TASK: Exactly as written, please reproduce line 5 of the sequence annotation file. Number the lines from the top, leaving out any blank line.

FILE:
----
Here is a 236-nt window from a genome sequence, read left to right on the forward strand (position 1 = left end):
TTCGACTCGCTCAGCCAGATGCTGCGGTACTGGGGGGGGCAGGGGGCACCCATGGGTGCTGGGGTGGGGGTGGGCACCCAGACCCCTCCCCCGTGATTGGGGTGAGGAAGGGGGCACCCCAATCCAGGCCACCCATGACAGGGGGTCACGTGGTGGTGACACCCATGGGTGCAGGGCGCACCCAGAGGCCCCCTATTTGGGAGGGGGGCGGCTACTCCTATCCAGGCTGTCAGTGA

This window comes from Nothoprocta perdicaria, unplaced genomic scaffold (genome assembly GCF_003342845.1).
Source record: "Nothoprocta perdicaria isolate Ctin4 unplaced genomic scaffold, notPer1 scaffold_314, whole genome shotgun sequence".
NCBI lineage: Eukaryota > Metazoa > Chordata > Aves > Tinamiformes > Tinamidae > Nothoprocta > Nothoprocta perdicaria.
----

NCBI lineage: Eukaryota > Metazoa > Chordata > Aves > Tinamiformes > Tinamidae > Nothoprocta > Nothoprocta perdicaria.